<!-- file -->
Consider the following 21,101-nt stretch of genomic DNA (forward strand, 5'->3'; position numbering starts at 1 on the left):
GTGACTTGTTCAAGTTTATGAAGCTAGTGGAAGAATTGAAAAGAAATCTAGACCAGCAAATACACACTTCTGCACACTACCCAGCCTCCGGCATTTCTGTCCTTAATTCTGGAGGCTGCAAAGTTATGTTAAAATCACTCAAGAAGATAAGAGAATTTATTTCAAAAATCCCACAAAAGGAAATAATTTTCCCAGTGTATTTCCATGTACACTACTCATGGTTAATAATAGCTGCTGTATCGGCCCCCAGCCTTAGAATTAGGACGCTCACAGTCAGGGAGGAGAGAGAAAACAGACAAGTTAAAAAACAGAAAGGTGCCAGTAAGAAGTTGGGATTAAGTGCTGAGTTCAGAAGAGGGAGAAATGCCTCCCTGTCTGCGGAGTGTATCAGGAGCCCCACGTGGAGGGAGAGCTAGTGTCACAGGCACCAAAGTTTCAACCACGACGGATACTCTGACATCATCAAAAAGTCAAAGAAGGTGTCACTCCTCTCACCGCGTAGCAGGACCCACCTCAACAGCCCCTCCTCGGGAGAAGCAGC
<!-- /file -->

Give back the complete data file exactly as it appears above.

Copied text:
Consider the following 21,101-nt stretch of genomic DNA (forward strand, 5'->3'; position numbering starts at 1 on the left):
GTGACTTGTTCAAGTTTATGAAGCTAGTGGAAGAATTGAAAAGAAATCTAGACCAGCAAATACACACTTCTGCACACTACCCAGCCTCCGGCATTTCTGTCCTTAATTCTGGAGGCTGCAAAGTTATGTTAAAATCACTCAAGAAGATAAGAGAATTTATTTCAAAAATCCCACAAAAGGAAATAATTTTCCCAGTGTATTTCCATGTACACTACTCATGGTTAATAATAGCTGCTGTATCGGCCCCCAGCCTTAGAATTAGGACGCTCACAGTCAGGGAGGAGAGAGAAAACAGACAAGTTAAAAAACAGAAAGGTGCCAGTAAGAAGTTGGGATTAAGTGCTGAGTTCAGAAGAGGGAGAAATGCCTCCCTGTCTGCGGAGTGTATCAGGAGCCCCACGTGGAGGGAGAGCTAGTGTCACAGGCACCAAAGTTTCAACCACGACGGATACTCTGACATCATCAAAAAGTCAAAGAAGGTGTCACTCCTCTCACCGCGTAGCAGGACCCACCTCAACAGCCCCTCCTCGGGAGAAGCAGC